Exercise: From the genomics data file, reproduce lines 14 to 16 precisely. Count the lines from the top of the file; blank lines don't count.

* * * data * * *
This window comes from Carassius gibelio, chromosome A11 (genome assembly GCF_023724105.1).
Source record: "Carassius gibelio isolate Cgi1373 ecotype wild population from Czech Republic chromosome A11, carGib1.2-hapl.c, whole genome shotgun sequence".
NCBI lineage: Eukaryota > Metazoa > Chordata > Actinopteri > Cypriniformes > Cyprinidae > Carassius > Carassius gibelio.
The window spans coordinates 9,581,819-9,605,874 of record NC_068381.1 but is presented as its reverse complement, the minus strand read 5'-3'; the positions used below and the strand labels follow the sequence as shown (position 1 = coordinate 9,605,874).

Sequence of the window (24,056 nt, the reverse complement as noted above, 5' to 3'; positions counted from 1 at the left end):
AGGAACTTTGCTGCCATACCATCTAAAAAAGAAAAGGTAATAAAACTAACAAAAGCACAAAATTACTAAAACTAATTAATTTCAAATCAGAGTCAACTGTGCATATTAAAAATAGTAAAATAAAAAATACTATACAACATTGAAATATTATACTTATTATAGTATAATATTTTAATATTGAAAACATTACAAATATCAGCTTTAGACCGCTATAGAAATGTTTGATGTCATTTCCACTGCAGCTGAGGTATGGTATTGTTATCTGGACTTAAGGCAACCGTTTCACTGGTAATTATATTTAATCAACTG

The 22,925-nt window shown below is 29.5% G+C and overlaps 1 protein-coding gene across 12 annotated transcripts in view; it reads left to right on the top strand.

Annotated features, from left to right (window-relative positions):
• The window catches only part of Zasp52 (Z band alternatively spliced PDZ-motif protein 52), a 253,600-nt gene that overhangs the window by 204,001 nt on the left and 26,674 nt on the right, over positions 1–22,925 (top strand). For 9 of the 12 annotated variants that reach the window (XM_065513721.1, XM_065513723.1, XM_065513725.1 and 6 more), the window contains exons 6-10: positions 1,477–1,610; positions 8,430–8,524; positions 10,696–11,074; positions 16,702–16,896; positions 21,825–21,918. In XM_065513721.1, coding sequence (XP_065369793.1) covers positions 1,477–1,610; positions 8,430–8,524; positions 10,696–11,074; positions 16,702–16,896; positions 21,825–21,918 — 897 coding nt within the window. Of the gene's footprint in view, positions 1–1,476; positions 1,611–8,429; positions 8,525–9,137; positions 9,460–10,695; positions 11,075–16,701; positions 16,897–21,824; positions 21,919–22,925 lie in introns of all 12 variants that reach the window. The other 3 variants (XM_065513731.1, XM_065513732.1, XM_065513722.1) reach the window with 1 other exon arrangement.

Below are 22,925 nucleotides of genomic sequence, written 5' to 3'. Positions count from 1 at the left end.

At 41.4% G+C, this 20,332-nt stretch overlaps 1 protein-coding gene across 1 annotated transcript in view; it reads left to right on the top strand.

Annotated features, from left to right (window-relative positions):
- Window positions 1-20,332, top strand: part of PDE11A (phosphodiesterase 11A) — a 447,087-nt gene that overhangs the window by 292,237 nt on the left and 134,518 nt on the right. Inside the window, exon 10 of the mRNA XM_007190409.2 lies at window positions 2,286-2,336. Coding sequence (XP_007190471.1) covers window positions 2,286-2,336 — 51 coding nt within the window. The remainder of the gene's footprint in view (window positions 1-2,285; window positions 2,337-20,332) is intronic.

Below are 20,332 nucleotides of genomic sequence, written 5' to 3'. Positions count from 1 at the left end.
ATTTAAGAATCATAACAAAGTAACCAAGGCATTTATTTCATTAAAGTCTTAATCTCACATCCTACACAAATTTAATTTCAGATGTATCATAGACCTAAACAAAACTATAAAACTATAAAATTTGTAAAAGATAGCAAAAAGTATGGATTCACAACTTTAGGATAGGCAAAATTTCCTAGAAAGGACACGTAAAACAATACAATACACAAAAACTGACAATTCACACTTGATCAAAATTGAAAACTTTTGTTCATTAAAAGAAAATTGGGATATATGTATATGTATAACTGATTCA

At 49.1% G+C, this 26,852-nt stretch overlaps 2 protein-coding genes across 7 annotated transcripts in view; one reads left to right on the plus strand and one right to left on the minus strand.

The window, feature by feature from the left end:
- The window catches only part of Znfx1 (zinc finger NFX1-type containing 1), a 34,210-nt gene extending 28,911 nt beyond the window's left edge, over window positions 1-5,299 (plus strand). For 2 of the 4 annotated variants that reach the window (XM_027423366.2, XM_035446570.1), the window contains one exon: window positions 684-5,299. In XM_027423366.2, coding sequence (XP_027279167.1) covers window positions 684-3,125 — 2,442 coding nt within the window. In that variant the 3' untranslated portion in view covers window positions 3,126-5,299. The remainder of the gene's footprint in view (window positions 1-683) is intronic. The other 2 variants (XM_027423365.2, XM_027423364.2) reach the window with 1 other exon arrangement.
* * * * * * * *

Below are 20,332 nucleotides of genomic sequence, written 5' to 3'. Positions count from 1 at the left end.
ATTTAAGAATCATAACAAAGTAACCAAGGCATTTATTTCATTAAAGTCTTAATCTCACATCCTACACAAATTTAATTTCAGATGTATCATAGACCTAAACAAAACTATAAAACTATAAAATTTGTAAAAGATAGCAAAAAGTATGGATTCACAACTTTAGGATAGGCAAAATTTCCTAGAAAGGACACGTAAAACAATACAATACACAAAAACTGACAATTCACACTTGATCAAAATTGAAAACTTTTGTTCATTAAAAGAAAATTGGGATATATGTATATGTATAACTGATTCA

At 49.1% G+C, this 26,852-nt stretch overlaps 2 protein-coding genes across 7 annotated transcripts in view; one reads left to right on the plus strand and one right to left on the minus strand.